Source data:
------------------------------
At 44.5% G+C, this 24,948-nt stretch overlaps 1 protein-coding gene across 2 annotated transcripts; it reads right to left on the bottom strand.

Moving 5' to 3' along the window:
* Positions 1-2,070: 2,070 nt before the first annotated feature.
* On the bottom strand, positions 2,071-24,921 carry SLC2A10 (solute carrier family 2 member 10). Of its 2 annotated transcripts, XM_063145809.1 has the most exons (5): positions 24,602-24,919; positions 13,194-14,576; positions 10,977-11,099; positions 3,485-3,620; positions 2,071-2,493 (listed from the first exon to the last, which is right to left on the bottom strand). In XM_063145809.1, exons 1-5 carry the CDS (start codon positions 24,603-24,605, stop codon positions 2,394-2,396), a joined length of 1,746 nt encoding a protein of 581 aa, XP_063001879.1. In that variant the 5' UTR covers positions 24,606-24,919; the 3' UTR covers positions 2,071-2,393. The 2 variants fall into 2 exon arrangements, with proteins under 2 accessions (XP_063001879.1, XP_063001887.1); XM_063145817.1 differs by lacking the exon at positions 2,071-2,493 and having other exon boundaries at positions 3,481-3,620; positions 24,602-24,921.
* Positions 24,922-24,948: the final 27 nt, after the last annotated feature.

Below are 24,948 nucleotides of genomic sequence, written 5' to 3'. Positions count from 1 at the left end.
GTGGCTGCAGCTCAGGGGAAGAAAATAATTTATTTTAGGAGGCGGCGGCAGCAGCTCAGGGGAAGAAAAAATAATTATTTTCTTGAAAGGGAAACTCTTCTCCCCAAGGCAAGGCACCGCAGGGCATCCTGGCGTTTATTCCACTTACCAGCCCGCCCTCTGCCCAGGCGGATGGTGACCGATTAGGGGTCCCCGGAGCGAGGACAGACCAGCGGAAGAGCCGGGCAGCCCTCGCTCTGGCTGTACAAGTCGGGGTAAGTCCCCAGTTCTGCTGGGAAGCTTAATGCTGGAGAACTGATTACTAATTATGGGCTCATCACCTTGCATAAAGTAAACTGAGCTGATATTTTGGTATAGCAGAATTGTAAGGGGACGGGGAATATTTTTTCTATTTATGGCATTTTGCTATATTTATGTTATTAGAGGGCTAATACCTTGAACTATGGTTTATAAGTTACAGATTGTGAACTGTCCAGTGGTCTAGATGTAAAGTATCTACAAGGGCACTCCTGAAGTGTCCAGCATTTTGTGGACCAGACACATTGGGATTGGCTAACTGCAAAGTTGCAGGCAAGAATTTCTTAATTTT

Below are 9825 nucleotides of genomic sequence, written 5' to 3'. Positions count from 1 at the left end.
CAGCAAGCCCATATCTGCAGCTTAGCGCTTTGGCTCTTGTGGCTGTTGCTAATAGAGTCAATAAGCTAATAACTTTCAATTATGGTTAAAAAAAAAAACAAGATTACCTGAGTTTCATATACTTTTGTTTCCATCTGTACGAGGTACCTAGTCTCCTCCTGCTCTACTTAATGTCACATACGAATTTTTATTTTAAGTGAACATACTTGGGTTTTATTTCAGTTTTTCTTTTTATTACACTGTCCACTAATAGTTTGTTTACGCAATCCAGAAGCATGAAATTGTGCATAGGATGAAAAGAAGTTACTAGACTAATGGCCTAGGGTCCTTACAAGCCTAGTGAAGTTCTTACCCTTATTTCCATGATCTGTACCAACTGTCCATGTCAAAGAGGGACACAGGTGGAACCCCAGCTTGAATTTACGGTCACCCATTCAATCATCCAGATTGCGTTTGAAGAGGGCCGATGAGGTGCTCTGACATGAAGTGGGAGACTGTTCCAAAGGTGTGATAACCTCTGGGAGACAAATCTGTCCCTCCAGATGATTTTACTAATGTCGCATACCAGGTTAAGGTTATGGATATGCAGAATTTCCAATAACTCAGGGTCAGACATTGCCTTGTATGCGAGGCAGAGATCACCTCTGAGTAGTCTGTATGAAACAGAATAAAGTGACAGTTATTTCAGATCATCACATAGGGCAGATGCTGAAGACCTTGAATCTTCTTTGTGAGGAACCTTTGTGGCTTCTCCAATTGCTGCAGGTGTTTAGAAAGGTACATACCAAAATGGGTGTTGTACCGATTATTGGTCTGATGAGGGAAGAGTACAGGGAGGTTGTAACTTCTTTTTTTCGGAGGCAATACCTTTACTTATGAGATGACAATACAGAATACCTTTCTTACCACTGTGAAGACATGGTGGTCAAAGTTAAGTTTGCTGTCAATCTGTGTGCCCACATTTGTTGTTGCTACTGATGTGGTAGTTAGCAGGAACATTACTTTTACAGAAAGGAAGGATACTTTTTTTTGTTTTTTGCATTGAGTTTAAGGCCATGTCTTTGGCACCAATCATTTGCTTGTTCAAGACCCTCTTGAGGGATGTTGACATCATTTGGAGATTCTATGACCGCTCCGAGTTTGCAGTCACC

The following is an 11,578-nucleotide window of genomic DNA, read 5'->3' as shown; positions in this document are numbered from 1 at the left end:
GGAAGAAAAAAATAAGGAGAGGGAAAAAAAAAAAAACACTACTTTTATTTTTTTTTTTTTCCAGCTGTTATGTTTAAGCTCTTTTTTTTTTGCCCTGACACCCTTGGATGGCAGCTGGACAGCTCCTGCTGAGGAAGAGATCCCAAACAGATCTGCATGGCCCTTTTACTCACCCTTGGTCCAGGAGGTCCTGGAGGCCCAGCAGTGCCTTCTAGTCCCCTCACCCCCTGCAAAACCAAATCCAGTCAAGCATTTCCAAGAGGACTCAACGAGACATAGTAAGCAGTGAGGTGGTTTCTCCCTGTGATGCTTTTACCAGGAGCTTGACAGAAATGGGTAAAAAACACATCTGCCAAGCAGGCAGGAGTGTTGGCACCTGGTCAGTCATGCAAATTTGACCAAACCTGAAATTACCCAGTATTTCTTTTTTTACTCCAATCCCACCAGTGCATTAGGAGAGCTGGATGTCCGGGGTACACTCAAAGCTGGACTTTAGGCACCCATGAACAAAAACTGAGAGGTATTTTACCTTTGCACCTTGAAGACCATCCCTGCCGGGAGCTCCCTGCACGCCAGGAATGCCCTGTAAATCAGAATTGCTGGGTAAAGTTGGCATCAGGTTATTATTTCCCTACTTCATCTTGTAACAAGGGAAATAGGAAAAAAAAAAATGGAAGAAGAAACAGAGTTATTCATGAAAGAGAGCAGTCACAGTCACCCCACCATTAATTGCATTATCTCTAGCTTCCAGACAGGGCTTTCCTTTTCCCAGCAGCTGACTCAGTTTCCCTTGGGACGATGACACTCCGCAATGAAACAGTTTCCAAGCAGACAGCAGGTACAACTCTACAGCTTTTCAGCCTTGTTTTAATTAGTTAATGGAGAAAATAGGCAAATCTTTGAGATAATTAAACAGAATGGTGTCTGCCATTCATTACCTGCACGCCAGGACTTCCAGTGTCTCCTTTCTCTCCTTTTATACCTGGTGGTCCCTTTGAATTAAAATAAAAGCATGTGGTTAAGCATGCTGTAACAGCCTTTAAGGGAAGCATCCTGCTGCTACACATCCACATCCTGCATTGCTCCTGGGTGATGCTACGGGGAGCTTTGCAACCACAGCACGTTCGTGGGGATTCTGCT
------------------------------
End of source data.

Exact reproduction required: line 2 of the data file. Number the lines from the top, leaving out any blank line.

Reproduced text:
Moving 5' to 3' along the window: